There were a number of factors that led Britain’s military and political leaders privately to adopt the policy of urban bombing from early 1941, even if the strategy was never openly declared in public. One was the Luftwaffe’s Blitz against British cities, which began in September 1940 and was symbolised by the notorious raid on Coventry [difference: a munitions center] in November that left nearly 600 people dead [let us, then, compare those numbers].
In a sense, the bombing of Germany was a sustained act of revenge for these atrocities. Arthur Harris, the head of RAF Bomber Command, frequently justified the air offensive by adapting the Old Testament quotation, whereby the Germans had “sown the wind” and therefore deserved to “reap the whirlwind”. Another factor was the disastrous failure of Britain’s armed forces on almost every front, from continental Europe to the Far East. Bombing Germany’s cities seemed the only way to hit back at the Reich.
Because the bombers had to use the darkness of night as protective cover against German defences, their aiming could not be accurate, so the government made a virtue of necessity by declaring that whole cities, rather than specific sites, were targets. The arrival of the Lancaster, which first went into service in December 1941, transformed the threat of the bomber fleet with its phenomenal ability to carry huge loads. Designed by the far-sighted Avro engineer Roy Chadwick, it was a weapon of unique menace in the European theatre, capable of lifting a bomb weighing ten tons in its enormous bomb bay, stretching two-thirds of the way along the fuselage. Without the Lancaster, it would never have been possible to mount an effective offensive at all.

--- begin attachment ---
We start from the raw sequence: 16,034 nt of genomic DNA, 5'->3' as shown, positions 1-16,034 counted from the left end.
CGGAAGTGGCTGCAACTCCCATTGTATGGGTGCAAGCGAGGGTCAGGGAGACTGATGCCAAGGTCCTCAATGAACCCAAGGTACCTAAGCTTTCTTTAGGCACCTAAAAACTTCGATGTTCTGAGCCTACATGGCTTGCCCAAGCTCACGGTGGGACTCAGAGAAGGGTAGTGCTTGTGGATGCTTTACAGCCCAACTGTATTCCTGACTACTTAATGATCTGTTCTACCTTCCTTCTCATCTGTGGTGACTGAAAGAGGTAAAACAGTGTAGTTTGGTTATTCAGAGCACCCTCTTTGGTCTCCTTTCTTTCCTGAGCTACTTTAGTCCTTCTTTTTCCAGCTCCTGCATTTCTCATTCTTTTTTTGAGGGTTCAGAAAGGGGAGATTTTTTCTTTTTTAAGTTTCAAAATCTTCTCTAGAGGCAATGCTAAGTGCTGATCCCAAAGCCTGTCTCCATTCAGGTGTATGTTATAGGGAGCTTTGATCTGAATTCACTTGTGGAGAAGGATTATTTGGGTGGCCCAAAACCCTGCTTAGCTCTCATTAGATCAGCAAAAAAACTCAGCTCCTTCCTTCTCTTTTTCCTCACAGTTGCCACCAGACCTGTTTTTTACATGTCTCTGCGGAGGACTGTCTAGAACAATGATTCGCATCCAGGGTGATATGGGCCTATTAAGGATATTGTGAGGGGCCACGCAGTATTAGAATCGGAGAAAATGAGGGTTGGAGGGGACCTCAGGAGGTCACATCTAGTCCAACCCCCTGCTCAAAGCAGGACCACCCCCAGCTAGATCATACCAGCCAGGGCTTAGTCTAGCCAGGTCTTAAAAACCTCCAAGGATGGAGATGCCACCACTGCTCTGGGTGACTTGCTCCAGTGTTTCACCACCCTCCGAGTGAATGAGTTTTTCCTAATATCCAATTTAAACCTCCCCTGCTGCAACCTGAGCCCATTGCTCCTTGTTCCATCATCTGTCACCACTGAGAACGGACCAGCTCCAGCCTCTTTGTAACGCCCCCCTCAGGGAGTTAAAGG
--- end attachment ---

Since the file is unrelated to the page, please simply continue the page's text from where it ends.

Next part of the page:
Arthur Harris, who first took up his post at Bomber Command in February 1942, was also vital in adopting an aggressive bombing policy. Ferociously independent, stubborn and dogmatic, Harris was a veteran of the First World War and his experience of the Western Front had filled him with loathing for the idea of another land campaign in Europe. He passionately believed that the way to defeat Germany was not by invasion, but by smashing its economy with repeated hammer blows at its industrial workforce.
“The cities of Germany, including their working populations, are literally the heart of Germany’s war potential,” he once wrote. With his hatred of the Reich, he rarely had the slightest hesitation about inflicting carnage. “What we want to do, in addition to the horrors of fire, is to bring masonry crashing down on top of the Boche, to kill the Boche and to terrify the Boche,” he told the Air Staff. Sometimes this belligerent spirit revealed itself in a morbid sense of humour. On one occasion he was being driven at high speed in his black Bentley to London from Bomber Command headquarters in High Wycombe when his car was stopped by the police.